Mondelez exec: Monetization necessary for brands' mobile strategies
NEW YORK ? A Mondelez executive at the Mobile Marketing Association?s SM2 conference said that experimenting with mobile marketing is only truly valuable when working towards monetization.
In the ?Connect Along the Path to Purchase: Mobile Offers Pure Synchronicity Along the Purchase Funnel? fireside chat, the exec discussed the four pillars of mobile marketing at Mondelez: reach, social media, impulse and loyalty. Monico Ho, vice president of xAd, interviewed the executive for the session.
?At the end of the day what I really care about is getting closer to that purchase number as possible,? said B. Bonin Bough, vice president of global media and consumer engagement at Mondelez International, Deerfield, IL.
?How do we get down to the sales level,? he said. ?The key to that is working with your clients and making sure that your clients are relentless to craft program that actually can look at a sales [angle].
?There?s no reason for us to invest money in these channels if we?re not going to learn what?s working and what?s not.?
Mr. Bough is a strong believer in experimenting with new mobile tactics. In fact, he said that we are no longer in a mobile-first world, but rather a mobile-only world.
Yet, at the end of the day, he acknowledges that just throwing out a mobile game without considering monetization possibilities is not a good move.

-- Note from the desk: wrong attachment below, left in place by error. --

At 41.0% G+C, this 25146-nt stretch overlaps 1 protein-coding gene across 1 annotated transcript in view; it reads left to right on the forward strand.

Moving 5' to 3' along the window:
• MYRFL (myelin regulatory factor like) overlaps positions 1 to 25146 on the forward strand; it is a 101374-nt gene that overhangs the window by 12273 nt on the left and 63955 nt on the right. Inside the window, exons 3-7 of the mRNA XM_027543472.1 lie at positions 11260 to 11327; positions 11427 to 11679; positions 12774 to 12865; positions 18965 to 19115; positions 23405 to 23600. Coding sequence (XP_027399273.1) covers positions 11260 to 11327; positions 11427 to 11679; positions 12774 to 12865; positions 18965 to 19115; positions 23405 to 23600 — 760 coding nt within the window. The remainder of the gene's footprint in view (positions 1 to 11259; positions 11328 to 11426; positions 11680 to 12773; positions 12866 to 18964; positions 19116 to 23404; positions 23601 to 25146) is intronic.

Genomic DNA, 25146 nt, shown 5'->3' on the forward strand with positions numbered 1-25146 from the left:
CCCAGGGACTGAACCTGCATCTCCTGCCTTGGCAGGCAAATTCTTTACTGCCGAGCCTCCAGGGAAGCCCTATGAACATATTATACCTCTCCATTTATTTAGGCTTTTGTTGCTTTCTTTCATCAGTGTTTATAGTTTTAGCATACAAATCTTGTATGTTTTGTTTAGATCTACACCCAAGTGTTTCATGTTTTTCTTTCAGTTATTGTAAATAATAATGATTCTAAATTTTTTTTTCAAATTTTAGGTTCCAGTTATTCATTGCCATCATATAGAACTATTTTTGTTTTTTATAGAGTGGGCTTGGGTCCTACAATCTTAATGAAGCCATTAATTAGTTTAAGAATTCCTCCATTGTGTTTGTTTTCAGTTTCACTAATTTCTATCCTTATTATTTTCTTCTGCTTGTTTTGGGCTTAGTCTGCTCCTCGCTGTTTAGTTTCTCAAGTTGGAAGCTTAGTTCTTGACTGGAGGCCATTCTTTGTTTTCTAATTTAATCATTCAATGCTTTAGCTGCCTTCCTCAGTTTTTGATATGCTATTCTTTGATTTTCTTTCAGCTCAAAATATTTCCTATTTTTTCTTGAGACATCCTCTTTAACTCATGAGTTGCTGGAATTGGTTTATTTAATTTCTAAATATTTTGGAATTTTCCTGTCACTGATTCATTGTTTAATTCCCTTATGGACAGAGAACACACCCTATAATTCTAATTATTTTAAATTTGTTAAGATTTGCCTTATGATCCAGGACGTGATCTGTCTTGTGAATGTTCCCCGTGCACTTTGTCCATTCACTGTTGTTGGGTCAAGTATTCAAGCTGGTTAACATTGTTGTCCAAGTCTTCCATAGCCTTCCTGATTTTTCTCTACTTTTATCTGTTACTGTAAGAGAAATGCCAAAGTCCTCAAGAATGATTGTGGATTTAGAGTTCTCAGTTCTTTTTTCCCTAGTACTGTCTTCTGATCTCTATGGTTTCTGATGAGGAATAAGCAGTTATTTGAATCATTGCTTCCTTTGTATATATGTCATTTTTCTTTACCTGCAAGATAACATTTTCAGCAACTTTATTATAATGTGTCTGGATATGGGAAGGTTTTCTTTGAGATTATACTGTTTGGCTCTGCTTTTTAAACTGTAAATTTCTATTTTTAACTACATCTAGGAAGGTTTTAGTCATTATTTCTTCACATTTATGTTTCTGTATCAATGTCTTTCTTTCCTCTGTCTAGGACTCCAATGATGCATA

Mr. Bough brought up a number of different creative mobile campaigns that Mondelez has experimented with, but he also pointed out how each one could lead to more revenue.
One pilot in February delivered coupons to consumers when they were nearby retailers that sold Stride gum. Mondelez partnered with Waze to support the geo-location technology.
Results from the pilot indicated that the mobile integration led to increased store traffic.
Mondelez?s Nabisco also partnered with Endorse, an iOS and Android application, to create an NCAA March Madness bracket that would incentivize purchase and increase loyalty.
Earlier this year Mondelez rolled out a Mobile Futures program that paired nine start-ups with the company?s brands to foster mobile innovations.
The Waze and Endorse partnerships were two of many outcomes of the program.
For each partnership, a brand executive had to spend time working with the start-up. According to Mr. Bough this let them fully engage with the mobile innovation and understand it beyond abstract concepts.
He explained that the great thing about mobile is that unlike with TV and print, you do not have to say, "Here?s the one spot? and that is all you get. With mobile, companies can experiment indefinitely (resources allowing) and see how each campaign works.
?We know the platforms can sell,? Mr. Bough said. ?But the challenge is we have to learn how to get through to them. We haven?t been doing it long enough. The thing that?s most important to me is trying to learn by trial and error.?
Rebecca Borison is editorial assistant on Mobile Marketer, New York